The Atlantic’s piece adds, “data … from five states and 19 large U.S. school districts, including in New York City and Houston, show that teacher-turnover rates haven’t actually increased despite more teachers threatening to quit.”

COVID-19 hiring may skew the data.

With COVID-19 came an influx of federal funding, through the CARES and American Rescue Plan Acts, for schools to make critical investments in an unprecedented time. Some of these funds were used to create new positions and hire more teachers potentially meaning vacancies are for new positions.

The Hechinger Report notes, “Schwartz found that 77% of schools went on a hiring spree in 2021-22 as $190 billion in federal pandemic funds started flowing, according to a RAND survey released on July 19, 2022. ‘Yes, there’s a shortage in the sense that they have unfilled open positions. But it’s sort of a misnomer to say the word “shortage” because compared to pre-pandemic, there are more people employed at the school.’”

The position-specific aspect in this conversation is also one to consider. The American Association for Employment in Education’s (AAEE) 2021-2022 Educator Supply and Demand Report is informed by a survey of 373 school districts. In this survey, school districts were asked about levels of supply and demand for 64 individual teaching fields. Of the 64 individual teaching fields, 29 were rated as critical shortage areas—almost half of all fields!

A closer look, however, reveals the vast majority of these 29 fields (27, or 93%) can be organized into three broader categories (Figure 2): Special Education, Languages, and STEM.

Special Education (12)Languages (9)STEM (6)
Severe/Profound Disabilities Special Ed.ArabicPhysics
Visually Impaired Special EducationItalianChemistry
Multicategorical Special EducationRussianMath
Emotional/Behavioral Disorders Special Ed.JapaneseBiology
Hearing Impaired Special EducationAmerican Sign LanguageEarth/Physical Science
Cognitive Disabilities Special EducationChineseGeneral Math and Science
Learning Disability Special EducationClassical: Greek, Latin
Mild/Moderate Disabilities Special Ed.Bilingual/Multicultural Education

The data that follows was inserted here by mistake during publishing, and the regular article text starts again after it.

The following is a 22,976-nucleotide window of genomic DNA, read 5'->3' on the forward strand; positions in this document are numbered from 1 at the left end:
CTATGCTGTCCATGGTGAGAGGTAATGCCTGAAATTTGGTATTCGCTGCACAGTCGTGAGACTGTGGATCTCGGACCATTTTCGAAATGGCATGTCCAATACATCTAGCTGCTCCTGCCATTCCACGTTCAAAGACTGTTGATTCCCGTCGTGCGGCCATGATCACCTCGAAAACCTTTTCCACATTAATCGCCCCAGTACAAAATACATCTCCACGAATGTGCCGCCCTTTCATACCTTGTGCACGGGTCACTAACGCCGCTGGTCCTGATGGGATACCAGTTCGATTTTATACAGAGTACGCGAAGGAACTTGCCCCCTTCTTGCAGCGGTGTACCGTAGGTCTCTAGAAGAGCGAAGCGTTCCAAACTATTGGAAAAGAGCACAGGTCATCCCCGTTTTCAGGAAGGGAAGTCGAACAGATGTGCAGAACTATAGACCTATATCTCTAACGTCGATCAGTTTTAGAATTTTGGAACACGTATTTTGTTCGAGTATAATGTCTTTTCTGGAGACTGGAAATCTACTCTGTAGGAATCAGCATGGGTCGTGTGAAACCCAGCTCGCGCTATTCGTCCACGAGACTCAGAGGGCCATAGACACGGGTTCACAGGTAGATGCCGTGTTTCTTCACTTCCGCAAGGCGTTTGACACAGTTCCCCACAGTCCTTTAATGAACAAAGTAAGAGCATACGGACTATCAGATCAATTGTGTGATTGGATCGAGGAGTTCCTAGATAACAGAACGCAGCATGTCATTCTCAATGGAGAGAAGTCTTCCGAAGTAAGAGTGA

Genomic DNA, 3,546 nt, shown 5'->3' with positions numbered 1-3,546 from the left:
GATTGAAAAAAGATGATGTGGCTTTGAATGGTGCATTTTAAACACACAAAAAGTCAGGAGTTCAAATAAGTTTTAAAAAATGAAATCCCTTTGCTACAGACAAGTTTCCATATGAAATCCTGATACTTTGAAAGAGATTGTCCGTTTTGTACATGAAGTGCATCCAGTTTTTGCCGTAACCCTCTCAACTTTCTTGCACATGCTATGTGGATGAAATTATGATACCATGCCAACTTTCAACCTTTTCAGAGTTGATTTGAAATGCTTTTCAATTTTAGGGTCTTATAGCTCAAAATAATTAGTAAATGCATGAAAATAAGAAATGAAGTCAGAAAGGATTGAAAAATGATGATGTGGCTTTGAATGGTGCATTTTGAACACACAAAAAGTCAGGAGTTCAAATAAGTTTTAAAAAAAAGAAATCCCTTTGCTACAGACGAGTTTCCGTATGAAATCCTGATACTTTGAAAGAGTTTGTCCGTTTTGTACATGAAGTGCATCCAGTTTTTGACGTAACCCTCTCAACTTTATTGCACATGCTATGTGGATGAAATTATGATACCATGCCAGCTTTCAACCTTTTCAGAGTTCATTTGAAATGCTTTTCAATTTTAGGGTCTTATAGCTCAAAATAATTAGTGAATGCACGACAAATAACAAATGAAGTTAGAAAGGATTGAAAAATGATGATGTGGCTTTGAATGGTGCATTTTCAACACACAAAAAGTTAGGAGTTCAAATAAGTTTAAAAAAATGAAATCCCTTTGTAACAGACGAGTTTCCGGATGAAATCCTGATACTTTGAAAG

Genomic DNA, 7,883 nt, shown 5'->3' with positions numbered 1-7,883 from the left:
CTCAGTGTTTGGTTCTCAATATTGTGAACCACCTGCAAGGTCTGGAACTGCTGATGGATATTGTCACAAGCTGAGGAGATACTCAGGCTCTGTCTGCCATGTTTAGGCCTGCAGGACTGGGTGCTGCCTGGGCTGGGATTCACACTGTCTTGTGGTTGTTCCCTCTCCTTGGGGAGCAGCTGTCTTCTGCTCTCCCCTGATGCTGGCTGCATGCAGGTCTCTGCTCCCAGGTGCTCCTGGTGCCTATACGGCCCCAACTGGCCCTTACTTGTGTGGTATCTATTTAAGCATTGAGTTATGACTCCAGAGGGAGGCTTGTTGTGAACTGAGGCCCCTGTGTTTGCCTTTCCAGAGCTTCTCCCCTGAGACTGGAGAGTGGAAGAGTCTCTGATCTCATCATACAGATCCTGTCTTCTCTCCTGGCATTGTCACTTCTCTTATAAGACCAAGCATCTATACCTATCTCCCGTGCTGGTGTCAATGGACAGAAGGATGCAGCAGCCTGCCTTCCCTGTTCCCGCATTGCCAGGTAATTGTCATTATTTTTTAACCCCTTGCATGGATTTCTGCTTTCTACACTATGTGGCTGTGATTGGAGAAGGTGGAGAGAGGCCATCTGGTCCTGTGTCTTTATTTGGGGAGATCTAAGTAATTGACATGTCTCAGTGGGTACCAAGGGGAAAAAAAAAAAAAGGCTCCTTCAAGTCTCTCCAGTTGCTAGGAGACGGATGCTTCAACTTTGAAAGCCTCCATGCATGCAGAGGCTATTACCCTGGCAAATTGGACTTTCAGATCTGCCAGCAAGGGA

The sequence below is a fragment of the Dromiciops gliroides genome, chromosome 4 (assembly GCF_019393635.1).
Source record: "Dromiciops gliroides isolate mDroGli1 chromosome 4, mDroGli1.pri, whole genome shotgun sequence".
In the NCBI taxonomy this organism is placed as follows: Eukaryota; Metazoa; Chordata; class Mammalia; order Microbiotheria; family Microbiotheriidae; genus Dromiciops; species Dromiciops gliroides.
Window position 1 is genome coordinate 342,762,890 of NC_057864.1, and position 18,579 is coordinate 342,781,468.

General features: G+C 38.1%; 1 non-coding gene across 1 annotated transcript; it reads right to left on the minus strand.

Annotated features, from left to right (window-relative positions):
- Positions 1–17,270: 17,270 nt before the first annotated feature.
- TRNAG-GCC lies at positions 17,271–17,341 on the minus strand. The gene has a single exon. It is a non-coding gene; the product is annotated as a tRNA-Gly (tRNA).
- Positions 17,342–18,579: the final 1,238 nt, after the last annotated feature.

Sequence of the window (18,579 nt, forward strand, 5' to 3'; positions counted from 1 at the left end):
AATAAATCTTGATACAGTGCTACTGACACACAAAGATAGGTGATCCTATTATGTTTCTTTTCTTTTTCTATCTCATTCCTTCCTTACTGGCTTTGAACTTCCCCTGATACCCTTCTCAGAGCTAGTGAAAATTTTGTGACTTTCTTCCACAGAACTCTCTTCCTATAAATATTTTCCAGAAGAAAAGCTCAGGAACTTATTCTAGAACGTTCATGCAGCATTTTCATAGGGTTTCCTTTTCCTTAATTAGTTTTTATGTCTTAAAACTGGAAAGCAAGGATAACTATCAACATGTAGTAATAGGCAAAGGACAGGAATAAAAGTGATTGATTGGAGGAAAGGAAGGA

Early Childhood Special EducationGerman
Speech Pathology
Audiology

Figure 2.

Special Education, long a “Teacher Shortage Area” designated by the U.S. Department of Education, sees the most fields categorized as in critical shortage. Certainly, the additional legal requirements, administration, paperwork, and extremely vulnerable student population make this among the most challenging teaching occupations.

There are two critical shortage areas not classified in Figure 2. School nursing and psychology are two non-classroom positions.

The Bottom Line

This Wake-Up Call does not intend to imply that there is no problem here. Indeed, certain schools and districts are struggling to fill roles leading some states, like Florida and Arizona, to loosen certification requirements and some districts to experiment with new ways to attract and retain teachers. But the issue requires more nuance than blanket statements around a national teacher shortage.

For institutions of higher education eager to meet the call for new teachers, new teacher preparation programs need to be weighed with the realities of the teaching profession – meaning a rush of new recruits might not necessarily be in the cards. Additionally, Eduventures’ most recent Bachelor’s and Master’s Market Updates categorize the education field as a “Red Flag Market” noting significant signs of market saturation as supply has well outpaced demand.

There’s also only so much that schools can do to attract new candidates to the teaching profession. Ultimately, deeper policy conversations are needed to move that needle.

 

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Clint Raine

Eduventures Senior Analyst at Encoura